Cool, Wet Spring has led to Grey Mold and Bacterial Spot
UNIVERSITY OF MINNESOTA EXTENSION - www.extension.umn.edu
This long, wet spring has made transplant production a challenge. We got more reports of disease issues from young plants in the greenhouse than usual, and as these plants are getting ready to be planted, let’s think how these issues may or may not carry over.
Gray Mold (botrytis) in Transplants
Gray mold is a fungal disease that thrives in cool temperatures (60-75°F) and high humidity conditions (80% or greater). This means it is a disease we don’t often see in outdoor production, instead we typically only see in greenhouse transplants and hoop house vegetables.
Gray mold on pepper transplants. Photo: Natalie Hoidal, UMN Extension
Gray mold spores are fluffy and can be seen with the naked eye. Photo: Natalie Hoidal, UMN Extension.
The cool, humid spring means this disease has shown up on all kinds of vegetable transplants. Gray mold has a huge host range, which includes vegetables and ornamentals.
In the greenhouse, one thing you can do is remove infected leaves. The fuzz you see are spores that can infect neighboring plants.
There are also fungicides available for treatment, see the Midwest Vegetable Production Guide. Filter for “greenhouse uses allowed” to quickly narrow in on viable options.
Gray Mold Outside
Gray mold needs high humidity to develop, so often the issue resolves itself once plants are outside. The plants may be weakened from the disease/leaf removal, thus more vulnerable to other problems.
Gray Mold in Hoop Houses
Gray mold can continue to be an issue in high humidity environments, making dealing with it in hoop houses a challenge. Ways of preventing this disease indoors is largely focused on changing the environment to reduce humidity and keep plants dry. This actions include
Adequate plant spacing
Rolling up sides to increase airflow
There are both conventional and organic products that can be used in greenhouses/hoop houses for gray mold in vegetables. The Midwest Vegetable Production Guide has an option to filter by if greenhouse use is allowed to narrow in on options for the crop you are seeing gray mold in.
Bacterial Spot in Transplants
The wet conditions also allowed bacterial diseases to thrive, especially bacterial spot in tomatoes and peppers. This disease is known to be seed-borne, and infects young plants. The tight spacing and abundant water in transplant trays allows the bacteria to move from plant to plant. This movement can extend across multiple trays, depending on the pathogen and greenhouse conditions.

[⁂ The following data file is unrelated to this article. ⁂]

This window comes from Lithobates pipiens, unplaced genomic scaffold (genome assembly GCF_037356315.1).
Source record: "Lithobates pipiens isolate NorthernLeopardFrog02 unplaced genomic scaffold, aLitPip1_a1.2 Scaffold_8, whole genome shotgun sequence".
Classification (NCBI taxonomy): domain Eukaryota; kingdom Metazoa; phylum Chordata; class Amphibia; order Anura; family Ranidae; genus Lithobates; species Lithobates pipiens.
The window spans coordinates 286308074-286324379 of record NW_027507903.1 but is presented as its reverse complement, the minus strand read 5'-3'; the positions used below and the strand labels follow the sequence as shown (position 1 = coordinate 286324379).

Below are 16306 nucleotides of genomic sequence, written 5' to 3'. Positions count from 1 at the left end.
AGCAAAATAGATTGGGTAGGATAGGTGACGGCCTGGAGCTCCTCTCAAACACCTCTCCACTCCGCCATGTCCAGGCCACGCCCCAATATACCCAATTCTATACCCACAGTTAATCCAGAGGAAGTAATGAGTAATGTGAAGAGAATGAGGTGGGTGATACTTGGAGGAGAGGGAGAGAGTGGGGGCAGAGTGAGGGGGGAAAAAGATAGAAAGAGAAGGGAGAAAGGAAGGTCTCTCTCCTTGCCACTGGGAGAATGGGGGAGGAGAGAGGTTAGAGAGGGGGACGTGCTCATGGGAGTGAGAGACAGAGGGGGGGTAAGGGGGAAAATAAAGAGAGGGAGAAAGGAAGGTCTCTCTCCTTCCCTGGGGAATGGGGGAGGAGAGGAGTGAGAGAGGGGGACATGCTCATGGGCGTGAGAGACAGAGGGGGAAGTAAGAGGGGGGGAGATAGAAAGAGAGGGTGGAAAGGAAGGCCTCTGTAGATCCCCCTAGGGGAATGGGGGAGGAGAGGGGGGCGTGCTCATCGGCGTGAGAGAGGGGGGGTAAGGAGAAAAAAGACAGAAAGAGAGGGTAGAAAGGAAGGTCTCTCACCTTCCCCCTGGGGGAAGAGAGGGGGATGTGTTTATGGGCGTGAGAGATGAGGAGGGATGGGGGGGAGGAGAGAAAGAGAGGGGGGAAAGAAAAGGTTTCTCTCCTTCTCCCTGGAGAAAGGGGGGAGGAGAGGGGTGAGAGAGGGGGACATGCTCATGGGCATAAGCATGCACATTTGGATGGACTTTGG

Bacterial spot lesions on the underside of the leaves of a tomato transplant. Photo: Cheryl Truman, University of Guelph.
Ideally, transplants that show symptoms should be removed. They serve as a source of bacterial spot for their neighbors, who are likely already infected but not showing symptoms. This disease doesn’t automatically go away when plants are planted outside.
Bacterial spot in pepper leaves. Photo: Paul Bachi, University of Kentucky Research and Education Center, Bugwood.org
Bacterial Spot Outdoors
Bacterial spot can make the transfer from indoors to outdoors. Try not to plant transplants showing signs of disease.
If you can’t avoid it, be prepared for losses and make sure you have a good rotation in place. Things to do include:
Minimize working in field when plants are wet
Handle plants gently to minimize wounds that allows the disease spread easier
Clean tools used in fields with active infections
Remove/till in residue at the end of the season
Thinking to Next Year
To avoid seeing bacterial spot issues in future years…
Make time before sowing next year’s seeds to deep clean the greenhouse and tools.
Don’t have seeds from plants that show signs of diseases
Do not reuse trays or media that held diseased plants